Catching On

For the past few years, there's been a perception that the Mountaineers don't use the tight end for anything other than blocking. With the move of a former receiver to tight end, don't be surprised if you see that position featured a little bit more in the passing game over the next couple of seasons.

Brandon Tate, the 6'3" 235-pound receiver turned tight end, was first introduced to Mountaineer fans during last week's 38-0 win over Cincinnati. Tate ran downfield on a pass play, and looked to have hauled in an acrobatic catch for a WVU first down. The replay official felt otherwise, and Tate's first catch was overturned.

"It was a catch, I'm sticking to it," said the polite Tate with a grin.

Despite the ruling, the play did show a flash of what's to come from Tate. With his size, he's certainly big enough to play tight end. His speed and pass catching abilities, both of which made him a touted receiver prospect, also could make "Mookie" an integral part of the Mountaineer offense.

Tate had to sit out last season as a non-qualifier, but reported for fall camp this past August. But after sitting out of football for a year, it's no surprise that he had an uphill climb when the season began.

"I had a tough time last year, when I had to sit out. I came in and I had built myself up to really have a good year, but it didn't go as planned. I had to work my way back up, and that's what I'm doing now – working my way back up," he said.

Originally, he had planned to play receiver. Once the season began though, it was evident that he would be buried on the depth chart behind players like Brandon Myles, Dorrell Jalloh, and Rayshawn Bolden.

"I really can't remember exactly what game it was, but it was like the fourth or fifth game of the season," he said of the move to tight end. "I figured I could be big enough to play tight end, and I know how to catch the ball."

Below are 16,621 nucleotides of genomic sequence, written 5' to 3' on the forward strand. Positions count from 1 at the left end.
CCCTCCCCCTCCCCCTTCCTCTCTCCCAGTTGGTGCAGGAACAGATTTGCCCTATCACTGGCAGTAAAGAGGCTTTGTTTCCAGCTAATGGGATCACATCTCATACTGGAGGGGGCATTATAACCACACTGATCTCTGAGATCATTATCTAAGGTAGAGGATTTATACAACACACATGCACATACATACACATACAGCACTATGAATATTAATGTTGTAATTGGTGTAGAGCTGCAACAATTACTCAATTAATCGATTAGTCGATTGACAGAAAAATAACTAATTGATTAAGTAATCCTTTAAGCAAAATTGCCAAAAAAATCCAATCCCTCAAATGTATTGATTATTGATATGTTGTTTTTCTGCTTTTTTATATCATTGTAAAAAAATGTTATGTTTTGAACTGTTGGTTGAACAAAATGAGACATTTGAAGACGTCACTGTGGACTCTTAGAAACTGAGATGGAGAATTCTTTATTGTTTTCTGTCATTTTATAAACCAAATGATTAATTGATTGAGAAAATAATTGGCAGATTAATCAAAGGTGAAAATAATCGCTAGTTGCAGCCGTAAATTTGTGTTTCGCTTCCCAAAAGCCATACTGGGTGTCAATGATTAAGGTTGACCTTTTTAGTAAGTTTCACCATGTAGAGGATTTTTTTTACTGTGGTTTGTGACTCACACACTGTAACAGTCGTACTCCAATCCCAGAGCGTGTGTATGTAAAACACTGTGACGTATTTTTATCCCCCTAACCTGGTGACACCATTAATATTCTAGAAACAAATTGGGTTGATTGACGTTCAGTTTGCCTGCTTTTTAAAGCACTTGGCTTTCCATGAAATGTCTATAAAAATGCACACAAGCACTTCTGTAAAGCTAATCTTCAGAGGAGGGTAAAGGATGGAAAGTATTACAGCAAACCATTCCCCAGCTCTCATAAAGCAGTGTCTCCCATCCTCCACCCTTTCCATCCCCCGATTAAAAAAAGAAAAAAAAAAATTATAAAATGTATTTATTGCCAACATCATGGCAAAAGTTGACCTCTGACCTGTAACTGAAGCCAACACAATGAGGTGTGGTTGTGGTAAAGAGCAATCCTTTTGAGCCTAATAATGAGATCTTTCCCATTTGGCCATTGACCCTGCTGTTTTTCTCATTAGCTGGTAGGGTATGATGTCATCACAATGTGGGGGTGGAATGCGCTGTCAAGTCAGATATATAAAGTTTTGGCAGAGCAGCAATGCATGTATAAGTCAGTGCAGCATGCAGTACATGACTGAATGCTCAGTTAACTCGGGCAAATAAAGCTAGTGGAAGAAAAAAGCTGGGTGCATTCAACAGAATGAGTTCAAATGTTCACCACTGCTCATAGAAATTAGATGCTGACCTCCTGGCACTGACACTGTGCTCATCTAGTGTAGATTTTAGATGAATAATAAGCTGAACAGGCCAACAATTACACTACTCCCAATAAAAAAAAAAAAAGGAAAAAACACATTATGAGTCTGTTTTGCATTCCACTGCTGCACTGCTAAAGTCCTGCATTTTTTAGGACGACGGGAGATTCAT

Some would view that move as a step down. After all, the number of catches for receivers compared to the number of catches for tight ends haven't exactly been equal lately.

"I always hear people say that we don't use our tight ends, or that we never throw to our tight ends and stuff like that. Some people don't think that the tight end is really a part of the offense," said Tate, echoing the thoughts of many message board readers and casual fans.

From his experience at receiver though, he knows that's not the case.

"When I was playing receiver, I had to know all the routes of the other receivers and things like that," he explained. "Whenever the tight end is in the game, he always has a route. It's just a matter of whether he's going to get open, or whether he's going to catch the ball. But he was always running a route. The tight end really is in the offense."

So much for that myth.

With just three games remaining this season, Tate's contributions at tight end certainly won't match those of Vernon Davis at Maryland or Anthony Fasano at Notre Dame. It's unrealistic to expect a big contribution from a guy who basically has received a crash course in how to play the position over the past few weeks.

What he can do though is provide another weapon for the Mountaineer passing game. And there's no better time to begin than next week's Backyard Brawl.

"I know how much it means to the team, and really to the state of West Virginia," he said of the rivalry. "With the way we're practicing now – intense players, intense coaches – you can see that it means a lot."

You get the sense that he's comfortable with the switch. He brings a lot to the table at his new position. With basically his entire career ahead of him, it's a safe bet that this change was for the best.

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